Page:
For the coldest days in the winter (10 degrees), I follow the winter guide including wool long baselayers shirt and leggings (Columbia, Helly Hansen, Smartwool are all good). For me, keeping my core warm leaves my hands more comfortable.

For reusable handwarmers, my friends have enjoyed these though you have to deal with fuel: Zippo Handwarmers
posted by just.good.enough at 9:39 AM on July 10, 2020 [5 favorites]

Best answer: I’m feeling the same way as you, and one of the things I’m looking for is a pair of really good walking boots that would work in rain, snow, and ice—one of my biggest worries about after dark winter walks is slipping. I don’t have a solution yet, but something to consider.

As for home, I already had flannel sheets (highly recommend), but I upped my warm bedding game with this 6 oz flannel duvet cover from Company Store and an Irish mohair blanket. Extremely toasty.
posted by sallybrown at 9:40 AM on July 10, 2020 [2 favorites]

I’m allergic to down, so have switched to a Merino wool quilted vest.
posted by bonobothegreat at 9:46 AM on July 10, 2020

You don't need any fancy new technology to be comfortably warm when it's 20 degrees out. You just need to wear enough clothes with enough insulation. Do you feel like you need to look stylish and not overly bundled up? That makes it a little more challenging. If you don't care what you look like, get a pair of insulated ski pants, some long underwear (any type will probably be fine), and an insulated winter jacket appropriate for downhill skiing. Wear a hat. If your hands get cold with whatever gloves you have, go to an outdoor store and get a nice warm pair of insulated mittens. Get waterproof, insulated boots and wool socks. (Where you are, winter hiking boots probably make more sense than tall snow boots.) An outdoor store like REI will have all this stuff. I would shop at an outdoor store rather than a department store for the most functional clothing.
posted by Redstart at 9:48 AM on July 10, 2020 [2 favorites]

Best answer: I once attended a lecture on "how to dress warmly for winter outdoor activities". Here are the takeaways I can offer.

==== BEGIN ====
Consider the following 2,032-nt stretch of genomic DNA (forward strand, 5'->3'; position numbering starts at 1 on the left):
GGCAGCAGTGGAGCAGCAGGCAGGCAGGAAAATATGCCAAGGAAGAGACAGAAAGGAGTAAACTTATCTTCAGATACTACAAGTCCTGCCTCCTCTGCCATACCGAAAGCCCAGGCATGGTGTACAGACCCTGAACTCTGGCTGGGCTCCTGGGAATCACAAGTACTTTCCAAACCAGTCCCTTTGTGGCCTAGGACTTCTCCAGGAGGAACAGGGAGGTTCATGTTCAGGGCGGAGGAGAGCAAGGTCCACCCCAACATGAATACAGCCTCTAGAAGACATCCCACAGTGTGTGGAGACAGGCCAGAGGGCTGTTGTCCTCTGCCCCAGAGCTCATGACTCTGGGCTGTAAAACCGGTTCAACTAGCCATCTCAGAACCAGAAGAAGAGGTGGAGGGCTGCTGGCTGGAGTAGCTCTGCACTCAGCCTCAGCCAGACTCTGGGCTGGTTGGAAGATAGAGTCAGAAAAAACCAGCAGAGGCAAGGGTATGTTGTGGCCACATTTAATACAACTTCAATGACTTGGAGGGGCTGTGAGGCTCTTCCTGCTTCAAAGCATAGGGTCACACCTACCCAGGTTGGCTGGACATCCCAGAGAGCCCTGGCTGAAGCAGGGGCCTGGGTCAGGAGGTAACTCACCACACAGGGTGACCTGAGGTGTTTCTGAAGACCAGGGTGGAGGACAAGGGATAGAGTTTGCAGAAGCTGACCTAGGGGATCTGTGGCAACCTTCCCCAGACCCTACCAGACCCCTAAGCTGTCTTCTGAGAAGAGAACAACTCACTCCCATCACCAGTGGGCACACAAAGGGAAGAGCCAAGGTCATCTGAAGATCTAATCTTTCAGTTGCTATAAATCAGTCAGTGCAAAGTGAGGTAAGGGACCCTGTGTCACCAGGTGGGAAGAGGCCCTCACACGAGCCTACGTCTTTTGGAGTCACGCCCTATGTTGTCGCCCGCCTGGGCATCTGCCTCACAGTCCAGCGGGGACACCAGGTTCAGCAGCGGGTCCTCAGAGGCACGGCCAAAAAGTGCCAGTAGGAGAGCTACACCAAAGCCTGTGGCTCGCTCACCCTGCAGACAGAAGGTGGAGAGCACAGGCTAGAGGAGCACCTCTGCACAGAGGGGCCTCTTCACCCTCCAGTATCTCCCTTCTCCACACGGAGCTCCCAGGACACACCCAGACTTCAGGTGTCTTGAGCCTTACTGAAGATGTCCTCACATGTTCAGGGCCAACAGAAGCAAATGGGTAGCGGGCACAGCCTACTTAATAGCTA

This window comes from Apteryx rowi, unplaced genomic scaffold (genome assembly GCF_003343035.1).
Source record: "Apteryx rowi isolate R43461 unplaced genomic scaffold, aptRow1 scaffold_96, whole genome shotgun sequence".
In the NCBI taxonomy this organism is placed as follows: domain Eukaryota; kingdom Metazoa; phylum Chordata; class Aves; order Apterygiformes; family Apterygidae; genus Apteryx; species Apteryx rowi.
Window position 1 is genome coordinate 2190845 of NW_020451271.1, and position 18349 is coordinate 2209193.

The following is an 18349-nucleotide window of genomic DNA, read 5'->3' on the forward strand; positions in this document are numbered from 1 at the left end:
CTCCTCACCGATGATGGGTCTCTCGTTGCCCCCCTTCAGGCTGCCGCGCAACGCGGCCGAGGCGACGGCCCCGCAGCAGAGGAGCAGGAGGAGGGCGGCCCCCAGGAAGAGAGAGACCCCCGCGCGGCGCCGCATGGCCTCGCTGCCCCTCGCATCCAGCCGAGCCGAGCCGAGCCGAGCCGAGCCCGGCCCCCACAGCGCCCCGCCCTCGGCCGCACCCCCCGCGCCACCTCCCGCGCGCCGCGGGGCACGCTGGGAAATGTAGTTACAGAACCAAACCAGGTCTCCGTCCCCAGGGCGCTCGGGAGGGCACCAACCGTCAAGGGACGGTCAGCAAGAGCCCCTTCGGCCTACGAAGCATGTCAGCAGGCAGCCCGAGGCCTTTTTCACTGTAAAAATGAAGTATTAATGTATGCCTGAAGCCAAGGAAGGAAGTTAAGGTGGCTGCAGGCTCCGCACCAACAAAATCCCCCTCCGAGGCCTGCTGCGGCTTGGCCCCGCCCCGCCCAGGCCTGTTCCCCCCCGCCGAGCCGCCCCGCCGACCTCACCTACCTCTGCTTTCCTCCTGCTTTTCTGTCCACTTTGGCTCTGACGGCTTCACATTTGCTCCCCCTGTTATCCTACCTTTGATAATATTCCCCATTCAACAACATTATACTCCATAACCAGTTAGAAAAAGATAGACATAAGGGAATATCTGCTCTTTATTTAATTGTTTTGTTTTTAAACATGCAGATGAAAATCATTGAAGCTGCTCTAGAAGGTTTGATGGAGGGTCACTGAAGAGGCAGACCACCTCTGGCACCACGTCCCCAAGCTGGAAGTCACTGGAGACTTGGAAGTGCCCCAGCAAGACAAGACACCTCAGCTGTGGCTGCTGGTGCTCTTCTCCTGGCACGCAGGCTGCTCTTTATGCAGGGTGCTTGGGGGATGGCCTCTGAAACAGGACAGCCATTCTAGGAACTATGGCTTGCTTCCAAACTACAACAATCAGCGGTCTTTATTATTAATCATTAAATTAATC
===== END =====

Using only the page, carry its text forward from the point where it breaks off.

1. You want to dress in layers. That will let you adjust and fine-tune your comfort level as you warm up from activity; also, the extra layers trap extra air in between them, so you're all the more insulated. What you want are three or four layers:

a) a "Base layer." This is what you wear next to the skin. It should keep you covered up, and it should also wick moisture away from your skin (if you sweat and that sweat is sitting on your skin in the cold, that makes you colder). This should be either a synthetic fabric or a merino wool; it should not be cotton (more on this later). The thickness of this layer depends on how warm or cold it is, and how warm or cold you are; if you're in a fairly temperate climate and you tend to run warm, then you can get away with a thinner layer. But if you're in, like, Maine, and you run cold, then a thicker layer does you well here.

b) a "mid layer" or "insulating layer". This is a second layer that offers added insulation, especially of your core. Ideally, it should be wool, down, or fleece, although if the weather is going to be wet you should avoid the down.

c) the "outer layer". Your coats, jackets, etc. are this - they should be waterproof if it's raining, snowing, or otherwise wet.

Then you have all the hats, gloves, scarves, etc. as the final thing.

Here's how that translates to outfits. For a winter day that's on the warm side, I'd probably wear:

* For the base layer, I'd wear a long-sleeve tee, and maybe leggings. Something lightweight, and not cotton.
* For the mid-layer, I'd wear a thick knitted vest just over my core, and pants.
* For the outer layer, since it's warmer winter day, I'd just wear a fleece jacket I have that blocks wind.
* Maybe some thin gloves and that's it.

And for a colder winter day, here is something I actually wore on a hike once:

* For the base layer, a set of long underwear in synthetic fabric.
* For the mid-layer, a sweater and pants.
* For the outer layer, I went with a coat I have that itself was double-layer (the lining can zip out to form a separate jacket), and added a thin vest between the layers. Instead of zipping the lining into the outer layer, I left them separate, so I could unzip just the outer layer and leave the inner layer on my jacket zipped up if I wanted.